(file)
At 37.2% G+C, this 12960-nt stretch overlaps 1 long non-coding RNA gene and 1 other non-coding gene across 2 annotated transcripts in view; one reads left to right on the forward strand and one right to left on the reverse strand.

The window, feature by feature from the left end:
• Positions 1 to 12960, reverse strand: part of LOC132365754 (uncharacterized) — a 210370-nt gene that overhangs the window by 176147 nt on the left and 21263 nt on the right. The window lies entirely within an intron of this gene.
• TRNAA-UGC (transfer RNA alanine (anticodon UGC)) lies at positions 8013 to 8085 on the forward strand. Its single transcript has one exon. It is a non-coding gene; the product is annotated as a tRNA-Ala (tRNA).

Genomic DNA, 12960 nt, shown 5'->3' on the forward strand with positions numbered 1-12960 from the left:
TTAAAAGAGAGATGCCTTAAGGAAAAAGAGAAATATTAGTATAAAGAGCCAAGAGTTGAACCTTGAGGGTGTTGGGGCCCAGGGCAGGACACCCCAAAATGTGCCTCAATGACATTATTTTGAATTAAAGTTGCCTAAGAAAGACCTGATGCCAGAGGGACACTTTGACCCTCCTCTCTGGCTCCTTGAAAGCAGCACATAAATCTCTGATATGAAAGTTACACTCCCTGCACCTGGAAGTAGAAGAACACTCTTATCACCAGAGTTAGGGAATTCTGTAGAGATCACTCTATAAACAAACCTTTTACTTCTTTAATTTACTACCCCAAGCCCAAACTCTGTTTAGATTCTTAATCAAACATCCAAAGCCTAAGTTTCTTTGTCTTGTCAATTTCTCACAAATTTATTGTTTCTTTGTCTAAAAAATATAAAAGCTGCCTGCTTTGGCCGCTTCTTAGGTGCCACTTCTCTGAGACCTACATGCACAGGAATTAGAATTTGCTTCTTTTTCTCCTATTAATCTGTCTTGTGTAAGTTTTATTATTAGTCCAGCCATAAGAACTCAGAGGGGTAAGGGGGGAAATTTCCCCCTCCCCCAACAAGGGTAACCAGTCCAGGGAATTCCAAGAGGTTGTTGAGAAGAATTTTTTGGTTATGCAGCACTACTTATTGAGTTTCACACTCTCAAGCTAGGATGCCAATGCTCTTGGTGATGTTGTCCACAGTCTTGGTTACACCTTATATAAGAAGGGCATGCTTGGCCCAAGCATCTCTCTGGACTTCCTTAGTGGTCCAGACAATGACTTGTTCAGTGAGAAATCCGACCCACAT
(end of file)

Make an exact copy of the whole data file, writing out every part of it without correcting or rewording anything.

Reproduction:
At 37.2% G+C, this 12960-nt stretch overlaps 1 long non-coding RNA gene and 1 other non-coding gene across 2 annotated transcripts in view; one reads left to right on the forward strand and one right to left on the reverse strand.

The window, feature by feature from the left end:
• Positions 1 to 12960, reverse strand: part of LOC132365754 (uncharacterized) — a 210370-nt gene that overhangs the window by 176147 nt on the left and 21263 nt on the right. The window lies entirely within an intron of this gene.
• TRNAA-UGC (transfer RNA alanine (anticodon UGC)) lies at positions 8013 to 8085 on the forward strand. Its single transcript has one exon. It is a non-coding gene; the product is annotated as a tRNA-Ala (tRNA).

Genomic DNA, 12960 nt, shown 5'->3' on the forward strand with positions numbered 1-12960 from the left:
TTAAAAGAGAGATGCCTTAAGGAAAAAGAGAAATATTAGTATAAAGAGCCAAGAGTTGAACCTTGAGGGTGTTGGGGCCCAGGGCAGGACACCCCAAAATGTGCCTCAATGACATTATTTTGAATTAAAGTTGCCTAAGAAAGACCTGATGCCAGAGGGACACTTTGACCCTCCTCTCTGGCTCCTTGAAAGCAGCACATAAATCTCTGATATGAAAGTTACACTCCCTGCACCTGGAAGTAGAAGAACACTCTTATCACCAGAGTTAGGGAATTCTGTAGAGATCACTCTATAAACAAACCTTTTACTTCTTTAATTTACTACCCCAAGCCCAAACTCTGTTTAGATTCTTAATCAAACATCCAAAGCCTAAGTTTCTTTGTCTTGTCAATTTCTCACAAATTTATTGTTTCTTTGTCTAAAAAATATAAAAGCTGCCTGCTTTGGCCGCTTCTTAGGTGCCACTTCTCTGAGACCTACATGCACAGGAATTAGAATTTGCTTCTTTTTCTCCTATTAATCTGTCTTGTGTAAGTTTTATTATTAGTCCAGCCATAAGAACTCAGAGGGGTAAGGGGGGAAATTTCCCCCTCCCCCAACAAGGGTAACCAGTCCAGGGAATTCCAAGAGGTTGTTGAGAAGAATTTTTTGGTTATGCAGCACTACTTATTGAGTTTCACACTCTCAAGCTAGGATGCCAATGCTCTTGGTGATGTTGTCCACAGTCTTGGTTACACCTTATATAAGAAGGGCATGCTTGGCCCAAGCATCTCTCTGGACTTCCTTAGTGGTCCAGACAATGACTTGTTCAGTGAGAAATCCGACCCACAT